Zoonoses – a deadly but fascinating link between animal health and public health 

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AAHL (operating since 1985 as the Australian Animal Health Laboratory)

Zoonotic diseases are any disease or infection that originates in animals and is naturally spread to humans. It is estimated that approximately 75% of new disease outbreaks affecting humans in the past decade have been caused by zoonoses. These emerging diseases pose a serious risk both to public health and the economy and look likely to continue increasing. Examples include the bat-borne viruses: SARS, MERS, Ebola virus, Hendra and Nipah viruses; and other zoonosis including Avian Influenza, Dengue and Zika viruses.

AAHL (operating since 1985 as the Australian Animal Health Laboratory) is Australia’s national biocontainment facility, owned and operated by CSIRO on behalf of the nation. The biocontainment infrastructure and scientific expertise enables AAHL to deliver a vital service to the Department of Agriculture and Water Resources as Australia’s Reference Laboratory for emergency animal diseases and high consequence pathogens of animal origin.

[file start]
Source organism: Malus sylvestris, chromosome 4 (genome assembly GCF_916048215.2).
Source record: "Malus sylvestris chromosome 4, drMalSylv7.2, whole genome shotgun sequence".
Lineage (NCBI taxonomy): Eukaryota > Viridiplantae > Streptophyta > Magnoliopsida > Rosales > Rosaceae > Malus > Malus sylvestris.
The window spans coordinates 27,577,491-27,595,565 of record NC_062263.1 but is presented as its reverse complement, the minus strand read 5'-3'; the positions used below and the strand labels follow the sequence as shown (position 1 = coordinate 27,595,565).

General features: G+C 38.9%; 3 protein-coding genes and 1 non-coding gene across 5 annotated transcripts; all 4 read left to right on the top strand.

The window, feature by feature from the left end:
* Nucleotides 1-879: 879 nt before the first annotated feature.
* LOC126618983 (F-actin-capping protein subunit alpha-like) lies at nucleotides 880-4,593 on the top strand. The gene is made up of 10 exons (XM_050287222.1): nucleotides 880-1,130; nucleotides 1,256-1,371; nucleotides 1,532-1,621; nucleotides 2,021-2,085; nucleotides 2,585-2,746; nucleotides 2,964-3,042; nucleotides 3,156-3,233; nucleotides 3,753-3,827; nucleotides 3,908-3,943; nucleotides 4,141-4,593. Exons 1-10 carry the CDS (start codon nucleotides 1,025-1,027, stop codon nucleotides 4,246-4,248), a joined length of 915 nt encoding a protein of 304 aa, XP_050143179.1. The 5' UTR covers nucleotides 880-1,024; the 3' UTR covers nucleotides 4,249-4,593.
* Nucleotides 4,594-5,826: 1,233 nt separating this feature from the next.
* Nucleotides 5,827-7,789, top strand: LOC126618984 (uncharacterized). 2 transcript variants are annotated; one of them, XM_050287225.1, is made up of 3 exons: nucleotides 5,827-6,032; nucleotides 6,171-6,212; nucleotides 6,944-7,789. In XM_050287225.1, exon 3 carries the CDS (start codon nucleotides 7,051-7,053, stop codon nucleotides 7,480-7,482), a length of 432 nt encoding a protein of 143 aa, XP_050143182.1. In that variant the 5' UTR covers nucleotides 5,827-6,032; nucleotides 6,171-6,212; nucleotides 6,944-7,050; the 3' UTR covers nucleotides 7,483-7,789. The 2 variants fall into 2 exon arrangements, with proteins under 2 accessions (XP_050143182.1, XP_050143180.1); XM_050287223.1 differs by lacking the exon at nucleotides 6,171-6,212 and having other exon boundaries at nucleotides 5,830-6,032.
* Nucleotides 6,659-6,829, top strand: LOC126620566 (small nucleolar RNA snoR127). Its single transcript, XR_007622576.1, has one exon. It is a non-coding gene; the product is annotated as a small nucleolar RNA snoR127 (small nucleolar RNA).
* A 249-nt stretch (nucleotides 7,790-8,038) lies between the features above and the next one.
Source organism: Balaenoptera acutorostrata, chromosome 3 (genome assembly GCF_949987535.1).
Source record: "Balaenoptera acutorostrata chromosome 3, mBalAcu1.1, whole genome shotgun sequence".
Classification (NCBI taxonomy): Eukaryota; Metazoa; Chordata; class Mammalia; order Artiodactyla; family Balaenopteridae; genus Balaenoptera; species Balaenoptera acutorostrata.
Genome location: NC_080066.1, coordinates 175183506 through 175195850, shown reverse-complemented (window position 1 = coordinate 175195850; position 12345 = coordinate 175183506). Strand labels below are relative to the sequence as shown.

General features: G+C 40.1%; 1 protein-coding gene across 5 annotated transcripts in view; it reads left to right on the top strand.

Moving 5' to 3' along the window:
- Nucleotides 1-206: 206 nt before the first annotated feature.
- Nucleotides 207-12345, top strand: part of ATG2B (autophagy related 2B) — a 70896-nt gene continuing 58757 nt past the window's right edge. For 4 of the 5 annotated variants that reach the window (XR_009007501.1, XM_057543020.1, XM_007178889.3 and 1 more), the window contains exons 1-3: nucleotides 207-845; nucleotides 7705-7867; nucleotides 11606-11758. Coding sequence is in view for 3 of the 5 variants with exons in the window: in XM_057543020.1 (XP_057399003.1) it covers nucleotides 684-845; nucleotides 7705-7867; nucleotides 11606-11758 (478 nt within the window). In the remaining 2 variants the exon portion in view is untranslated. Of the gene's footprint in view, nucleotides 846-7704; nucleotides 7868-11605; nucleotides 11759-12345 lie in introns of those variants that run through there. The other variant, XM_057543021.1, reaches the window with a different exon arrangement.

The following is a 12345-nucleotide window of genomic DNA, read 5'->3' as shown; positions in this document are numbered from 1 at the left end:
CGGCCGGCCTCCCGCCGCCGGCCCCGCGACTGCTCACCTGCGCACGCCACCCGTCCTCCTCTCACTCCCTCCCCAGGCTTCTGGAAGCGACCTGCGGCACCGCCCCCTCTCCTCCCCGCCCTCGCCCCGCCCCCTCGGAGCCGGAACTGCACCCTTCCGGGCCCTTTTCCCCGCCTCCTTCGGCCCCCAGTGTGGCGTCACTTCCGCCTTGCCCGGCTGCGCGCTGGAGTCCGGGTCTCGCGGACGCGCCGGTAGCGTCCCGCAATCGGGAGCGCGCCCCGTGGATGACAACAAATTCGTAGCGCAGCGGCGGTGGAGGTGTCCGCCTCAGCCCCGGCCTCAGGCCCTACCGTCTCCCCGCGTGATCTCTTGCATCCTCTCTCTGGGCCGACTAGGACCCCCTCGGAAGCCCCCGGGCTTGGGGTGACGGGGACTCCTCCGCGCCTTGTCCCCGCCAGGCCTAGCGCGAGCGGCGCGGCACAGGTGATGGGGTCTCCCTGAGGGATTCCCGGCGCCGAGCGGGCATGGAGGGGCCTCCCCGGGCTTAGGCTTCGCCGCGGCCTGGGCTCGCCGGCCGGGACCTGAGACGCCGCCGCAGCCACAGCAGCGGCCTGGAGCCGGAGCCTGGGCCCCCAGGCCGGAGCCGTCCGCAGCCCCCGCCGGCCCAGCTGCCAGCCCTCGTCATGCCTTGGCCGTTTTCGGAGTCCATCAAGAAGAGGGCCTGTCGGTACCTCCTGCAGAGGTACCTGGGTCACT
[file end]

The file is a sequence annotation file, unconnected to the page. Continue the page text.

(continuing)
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Luke Thorburn | UROP@CSIRO

Not Just a “Phase” – UROP Designs Better Way to Visualise Chemical Space

We recently checked in at the CSIRO Parkville Science Club to hear what UROP scholar Luke Thorburn has been up to. Turns out, he’s been busy!

Luke has just finished a Bachelor of Science at Melbourne Uni, majoring in Statistics & Stochastic Processes. As a UROP scholar at CSIRO, he has developed a new visualisation platform for chemical space that will help crystallographers design optimisation screens for protein crystallisation. Continue reading